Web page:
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VOL. 41 | NO. 33 | Friday, August 18, 2017

Eclipse watchers flock to Tennessee sites

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NASHVILLE (AP) — Eclipse watchers in Tennessee donned protective eyewear Monday and trained their eyes on the sky as they gathered at parks, wineries, rooftops, baseball games and a zoo to watch the rare celestial event.

In Nashville, the largest city along the eclipse's path of the totality, revelers crowded onto the rooftop decks of the honky tonks in the city's entertainment district to celebrate the eclipse, alternating between craning their necks at the sun and taking pulls from longnecks in buckets of ice. The crowd cheered each time the partial eclipse revealed itself from behind the clouds, and booed heartily when the sun was again covered up.

Though a cloud hid the total eclipse from sight at its peak moment in downtown, a hush fell over the crowd at The Stage on Broadway as the daylight turned to darkness. Some sang, others embraced. As soon as it was over, the house band resumed playing.

"It was absolutely worth the trip," said Oscar McCants, who came to see the eclipse from Huntsville, Alabama. "The clouds did cover it, but being here with so many likeminded people who wanted to see the event, it was worthwhile."

A few blocks away, Gov. Bill Haslam and his wife, Crissy, wore eclipse glasses and joined a crowd watching outside the Tennessee Capitol.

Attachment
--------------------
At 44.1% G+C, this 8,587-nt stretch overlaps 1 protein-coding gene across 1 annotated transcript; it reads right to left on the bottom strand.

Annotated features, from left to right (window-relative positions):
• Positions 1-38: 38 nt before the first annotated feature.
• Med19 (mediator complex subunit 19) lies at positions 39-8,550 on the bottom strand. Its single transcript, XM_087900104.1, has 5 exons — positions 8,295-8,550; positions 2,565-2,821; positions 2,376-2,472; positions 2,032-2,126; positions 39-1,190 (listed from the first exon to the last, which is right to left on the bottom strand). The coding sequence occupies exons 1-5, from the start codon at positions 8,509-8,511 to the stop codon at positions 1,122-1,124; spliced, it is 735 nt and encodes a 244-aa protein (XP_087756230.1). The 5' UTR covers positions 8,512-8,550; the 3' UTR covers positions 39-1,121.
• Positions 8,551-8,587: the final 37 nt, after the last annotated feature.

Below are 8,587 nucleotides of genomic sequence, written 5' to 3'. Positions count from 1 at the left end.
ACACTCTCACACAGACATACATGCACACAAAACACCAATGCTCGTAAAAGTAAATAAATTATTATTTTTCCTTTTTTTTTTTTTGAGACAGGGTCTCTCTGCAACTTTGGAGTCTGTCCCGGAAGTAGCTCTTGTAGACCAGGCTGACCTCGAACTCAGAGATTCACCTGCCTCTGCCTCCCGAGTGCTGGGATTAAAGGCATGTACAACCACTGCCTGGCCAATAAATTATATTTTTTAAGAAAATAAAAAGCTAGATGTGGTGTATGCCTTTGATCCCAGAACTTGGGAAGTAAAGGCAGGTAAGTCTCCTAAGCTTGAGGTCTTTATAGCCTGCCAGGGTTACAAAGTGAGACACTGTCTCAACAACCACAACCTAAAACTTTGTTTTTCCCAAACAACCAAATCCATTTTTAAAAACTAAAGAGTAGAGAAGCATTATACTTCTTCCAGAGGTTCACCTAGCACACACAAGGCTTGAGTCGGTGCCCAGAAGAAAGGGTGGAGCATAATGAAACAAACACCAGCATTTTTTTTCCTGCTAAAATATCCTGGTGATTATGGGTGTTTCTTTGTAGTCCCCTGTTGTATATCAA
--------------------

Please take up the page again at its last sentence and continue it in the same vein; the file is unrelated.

Other parts of Nashville were more fortunate and dodged the cloud cover when the moon fully covered the sun. Venues in Nashville such as the zoo, the Adventure Science Center and Bicentennial Mall also played host to eclipse watching events.

Hotels were 99 percent booked in Nashville on Sunday night, with 91,500 visitors expected to stay overnight, said Butch Spyridon, president and CEO of the Nashville Convention & Visitors Corp. Visitors were projected to spend $28.8 million while in town, he said.

Those guests will pack Nashville International Airport to head home Tuesday. About 24,500 people are slated to fly out, compared with an average of about 18,000 departures.

In Memphis, about 400 people on the roof of the Peabody Hotel cheered Monday afternoon as the moon made its dance across the sun — just before a light gray cloud moved across it. The partial eclipse covered more than 90 percent of the sun there, leaving only a sliver of yellow light around the moon's shadow.

Kimberly Boone and a few co-workers waited in 95 degree heat on the Peabody's rooftop for the eclipse to take place. They hugged each other at the eclipse's peak.

"It was perfect timing with the cloud, it was amazing," said Boone, a 27-year-old nutritional program coordinator at the University of Tennessee-Le Bonheur Healthy Lifestyles Network. "Everybody still got excited and cheered. It doesn't matter if it was really a total eclipse or not. Everybody came together."

Minor league baseball fans watched the Memphis Redbirds play a midday game as the eclipse was taking place. The Redbirds, a Triple A affiliate of the St. Louis Cardinals, wore eclipse-themed uniforms.

The total solar eclipse was visible across a 70-mile (113-kilometer) path through Tennessee. The rest of the state was treated to a minimum 90 percent eclipse experience.